Indians in The Time Tunnel
Let's travel back in time to view a classic TV show: one with swinging guys, subservient gals, and stereotypical villains.
As a child of the 1960s, I watched TV constantly. Kid shows: Bozo the Clown, Captain Kangaroo, Sheriff John, Paul Winchell and Jerry Mahoney, The Mickey Mouse Club. Cartoons: Bugs Bunny, Tom and Jerry, Astro Boy, Gigantor, Thunderbirds. Hanna-Barbera cartoons: Ruff and Ready, Tennessee Tuxedo, Huckleberry Hound, Quick Draw McGraw, The Flintstones. Old-time adventures: Lassie, Sky King, Superman, Roy Rogers, The Lone Ranger. Comedies: Gilligan's Island, Beverly Hillbillies, Green Acres, That Girl, Bewitched. Ocean-based adventures (the sea was big then): Marine Boy, Sea Hunt, Voyage to the Bottom of the Sea, Flipper, The Superman/Aquaman Hour. Campy sci-fi and spy adventures: Lost in Space, Get Smart, Wild Wild West, Batman, Land of the Giants. (I probably didn't see much Star Trek until it came on it reruns.)
But one show always stuck in my mind. One that seemed weirder and cooler than the others. I'm talking about The Time Tunnel, of course:Two American scientists are lost in a swirling maze of past and future ages during the first experiments on America's greatest and most secret projectóthe Time Tunnel. Tony Newman and Doug Phillips now tumble helplessly toward a new, fantastic adventure somewhere along the infinite corridors of time.
The Time Tunnel opening narrationI could go on about the pluses and minuses of The Time Tunnel, but you can read about the series here:
Irwin Allen's Time Tunnel
The Time Tunnel: Volume One
Time Travel Television Reviews: Time Tunnel
The Time Tunnel
Maybe it was because the shows were set in strange times and places and I didn't quite understand what was going on. Or because it lasted only one season and wasn't repeated ad nauseam. But for 40 I've been thinking about the show and wondering what it was like.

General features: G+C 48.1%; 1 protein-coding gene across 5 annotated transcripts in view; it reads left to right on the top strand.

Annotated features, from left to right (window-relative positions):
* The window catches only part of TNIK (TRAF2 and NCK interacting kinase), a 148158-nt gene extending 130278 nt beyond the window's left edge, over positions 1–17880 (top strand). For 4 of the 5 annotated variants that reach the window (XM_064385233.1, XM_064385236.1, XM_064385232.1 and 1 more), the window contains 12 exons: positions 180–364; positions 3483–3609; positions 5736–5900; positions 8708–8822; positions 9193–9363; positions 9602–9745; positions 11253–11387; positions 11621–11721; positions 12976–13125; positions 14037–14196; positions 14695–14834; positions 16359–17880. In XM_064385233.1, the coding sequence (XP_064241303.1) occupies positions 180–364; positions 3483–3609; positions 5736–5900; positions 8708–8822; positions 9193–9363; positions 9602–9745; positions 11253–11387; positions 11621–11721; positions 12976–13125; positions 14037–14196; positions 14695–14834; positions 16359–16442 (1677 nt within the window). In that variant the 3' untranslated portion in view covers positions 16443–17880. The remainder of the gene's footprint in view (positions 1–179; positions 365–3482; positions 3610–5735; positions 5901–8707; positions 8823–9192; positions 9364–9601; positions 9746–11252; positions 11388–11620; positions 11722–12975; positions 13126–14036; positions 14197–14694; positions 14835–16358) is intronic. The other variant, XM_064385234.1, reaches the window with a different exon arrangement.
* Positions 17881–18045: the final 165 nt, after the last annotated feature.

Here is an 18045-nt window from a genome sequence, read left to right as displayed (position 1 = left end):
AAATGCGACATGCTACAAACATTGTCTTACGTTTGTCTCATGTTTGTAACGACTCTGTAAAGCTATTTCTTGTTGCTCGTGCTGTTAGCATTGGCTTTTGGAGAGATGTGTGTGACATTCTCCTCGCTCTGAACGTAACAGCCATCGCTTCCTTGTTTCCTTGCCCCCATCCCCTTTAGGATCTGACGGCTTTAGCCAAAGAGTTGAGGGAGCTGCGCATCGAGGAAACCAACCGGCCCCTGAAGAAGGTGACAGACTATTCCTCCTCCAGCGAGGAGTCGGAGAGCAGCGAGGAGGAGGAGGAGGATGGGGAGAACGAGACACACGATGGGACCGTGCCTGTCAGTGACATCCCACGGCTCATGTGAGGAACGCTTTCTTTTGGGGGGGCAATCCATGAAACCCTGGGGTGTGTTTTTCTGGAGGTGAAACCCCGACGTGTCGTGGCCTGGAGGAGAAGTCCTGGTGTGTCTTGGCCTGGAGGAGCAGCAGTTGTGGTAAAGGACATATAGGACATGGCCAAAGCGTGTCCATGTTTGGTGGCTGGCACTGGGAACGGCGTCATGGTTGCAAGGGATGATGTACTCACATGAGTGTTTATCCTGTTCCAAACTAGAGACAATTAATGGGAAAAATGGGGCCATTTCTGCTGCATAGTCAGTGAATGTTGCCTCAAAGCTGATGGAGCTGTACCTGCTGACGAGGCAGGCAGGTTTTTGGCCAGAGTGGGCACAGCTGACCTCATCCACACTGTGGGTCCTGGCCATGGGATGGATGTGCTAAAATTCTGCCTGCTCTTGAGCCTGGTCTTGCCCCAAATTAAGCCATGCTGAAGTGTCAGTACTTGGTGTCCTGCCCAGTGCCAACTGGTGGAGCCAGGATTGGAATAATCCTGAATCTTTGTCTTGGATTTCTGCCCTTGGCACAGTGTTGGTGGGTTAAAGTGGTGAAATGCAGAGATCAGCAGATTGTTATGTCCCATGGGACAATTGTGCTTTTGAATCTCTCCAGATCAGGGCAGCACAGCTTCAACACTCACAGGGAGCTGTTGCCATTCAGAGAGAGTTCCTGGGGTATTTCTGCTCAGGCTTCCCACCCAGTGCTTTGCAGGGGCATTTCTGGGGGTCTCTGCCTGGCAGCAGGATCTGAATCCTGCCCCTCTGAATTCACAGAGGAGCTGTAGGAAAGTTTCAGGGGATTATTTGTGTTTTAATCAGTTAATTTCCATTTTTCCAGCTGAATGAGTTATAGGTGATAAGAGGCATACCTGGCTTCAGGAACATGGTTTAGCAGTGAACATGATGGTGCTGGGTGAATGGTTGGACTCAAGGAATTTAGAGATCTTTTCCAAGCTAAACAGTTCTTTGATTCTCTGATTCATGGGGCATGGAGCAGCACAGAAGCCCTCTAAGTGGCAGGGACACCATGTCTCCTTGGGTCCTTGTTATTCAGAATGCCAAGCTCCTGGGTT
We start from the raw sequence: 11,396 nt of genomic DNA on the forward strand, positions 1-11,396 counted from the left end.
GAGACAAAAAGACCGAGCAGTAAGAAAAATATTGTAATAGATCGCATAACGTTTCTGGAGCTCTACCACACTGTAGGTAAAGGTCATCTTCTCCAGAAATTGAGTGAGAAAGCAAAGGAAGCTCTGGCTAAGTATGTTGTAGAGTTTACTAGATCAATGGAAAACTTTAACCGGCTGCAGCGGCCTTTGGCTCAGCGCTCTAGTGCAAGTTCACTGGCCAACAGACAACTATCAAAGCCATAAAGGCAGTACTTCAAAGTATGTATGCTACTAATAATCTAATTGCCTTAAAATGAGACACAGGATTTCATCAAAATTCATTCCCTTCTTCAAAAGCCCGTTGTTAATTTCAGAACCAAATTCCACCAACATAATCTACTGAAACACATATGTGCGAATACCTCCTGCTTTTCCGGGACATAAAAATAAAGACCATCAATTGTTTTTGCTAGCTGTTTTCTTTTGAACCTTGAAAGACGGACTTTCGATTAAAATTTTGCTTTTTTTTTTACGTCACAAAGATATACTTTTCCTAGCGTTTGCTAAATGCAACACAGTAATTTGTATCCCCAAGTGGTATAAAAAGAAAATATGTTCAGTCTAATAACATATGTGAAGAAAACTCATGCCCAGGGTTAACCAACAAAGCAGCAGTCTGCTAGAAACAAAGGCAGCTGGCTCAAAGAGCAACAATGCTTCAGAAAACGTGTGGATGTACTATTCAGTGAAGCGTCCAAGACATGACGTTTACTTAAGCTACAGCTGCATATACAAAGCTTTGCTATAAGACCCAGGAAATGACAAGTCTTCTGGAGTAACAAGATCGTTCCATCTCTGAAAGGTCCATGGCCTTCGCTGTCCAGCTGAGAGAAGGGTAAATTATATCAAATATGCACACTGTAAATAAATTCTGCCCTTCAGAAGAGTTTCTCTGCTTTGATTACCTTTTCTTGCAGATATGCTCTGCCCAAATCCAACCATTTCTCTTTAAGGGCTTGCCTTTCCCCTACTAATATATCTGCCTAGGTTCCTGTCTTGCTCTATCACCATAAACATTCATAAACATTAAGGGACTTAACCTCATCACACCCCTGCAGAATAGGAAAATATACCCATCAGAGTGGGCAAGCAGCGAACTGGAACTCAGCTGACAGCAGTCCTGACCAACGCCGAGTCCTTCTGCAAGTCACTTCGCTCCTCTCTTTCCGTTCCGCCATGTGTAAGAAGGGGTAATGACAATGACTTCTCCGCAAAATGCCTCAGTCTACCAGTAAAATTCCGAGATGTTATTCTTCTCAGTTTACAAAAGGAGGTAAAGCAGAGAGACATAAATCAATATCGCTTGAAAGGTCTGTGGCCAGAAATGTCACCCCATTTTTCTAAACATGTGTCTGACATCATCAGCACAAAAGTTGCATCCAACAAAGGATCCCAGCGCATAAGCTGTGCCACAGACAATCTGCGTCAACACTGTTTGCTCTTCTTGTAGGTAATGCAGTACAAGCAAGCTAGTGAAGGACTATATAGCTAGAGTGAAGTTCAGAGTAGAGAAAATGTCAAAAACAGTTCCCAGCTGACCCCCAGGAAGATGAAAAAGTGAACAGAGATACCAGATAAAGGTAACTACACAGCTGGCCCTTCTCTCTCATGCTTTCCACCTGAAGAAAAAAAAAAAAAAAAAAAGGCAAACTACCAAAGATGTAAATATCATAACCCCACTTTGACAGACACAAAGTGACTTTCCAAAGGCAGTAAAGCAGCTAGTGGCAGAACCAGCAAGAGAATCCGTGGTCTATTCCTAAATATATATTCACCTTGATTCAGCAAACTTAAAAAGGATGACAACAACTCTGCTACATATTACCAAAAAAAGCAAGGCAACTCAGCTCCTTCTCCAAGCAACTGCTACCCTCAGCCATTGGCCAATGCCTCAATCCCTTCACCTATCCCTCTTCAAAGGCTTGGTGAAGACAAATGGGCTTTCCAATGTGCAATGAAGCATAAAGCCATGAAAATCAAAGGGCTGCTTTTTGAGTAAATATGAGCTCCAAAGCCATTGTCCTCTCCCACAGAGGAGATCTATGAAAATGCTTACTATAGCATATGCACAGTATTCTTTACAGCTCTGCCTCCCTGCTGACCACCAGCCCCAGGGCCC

40 years laterDoug and Tony knew they were being monitored by their colleagues, but (after the first couple of episodes) rarely spoke to them or asked for help.
Now, finally, it's out on DVD. I watched the first 15 episodes and I must say...it was pretty lame. Except for the first episode, which everyone agrees was good, the series was pure potboiler with little or no substance. The shows were poorly conceived, with mistakes such as:
Tony and Doug always reverted to the same clothes when they transfer, a green turtleneck sweater and a conservative Norfolk suit, which were magically cleaned and pressed before their passage to the next time.
Everywhere they went people always spoke 20th-century American English.Another problem was the obvious Western bias of the show. Non-Westernersóthe primitives on Krakatoa, the Japanese at Pearl Harbor, the Russian scientists, the Mexican army, the Afghan rebelsówere portrayed as savages, hordes, or evildoers. Moreover, except for the Japanese, they were all played by the usual suspects: Italians, Greeks, or Latinos who could pass for other ethnicities. As far as I could tell, there wasn't a single black person on the show.
With 10 of the first 15 episodes set in and around the 19th century (1790-1920), it was all but certain that one episode would feature Indians. So I wasn't surprised when Doug and Tony dropped into the site of a "Massacre" (the title of the episode). Our boys land somewhere in the American West amid the bodies of Civil War soldiers. Suddenly, three Indians on horseback ride them down.
You can see the intro of "Massacre" here:
Time Tunnel: Season 1, Episode 8: Massacre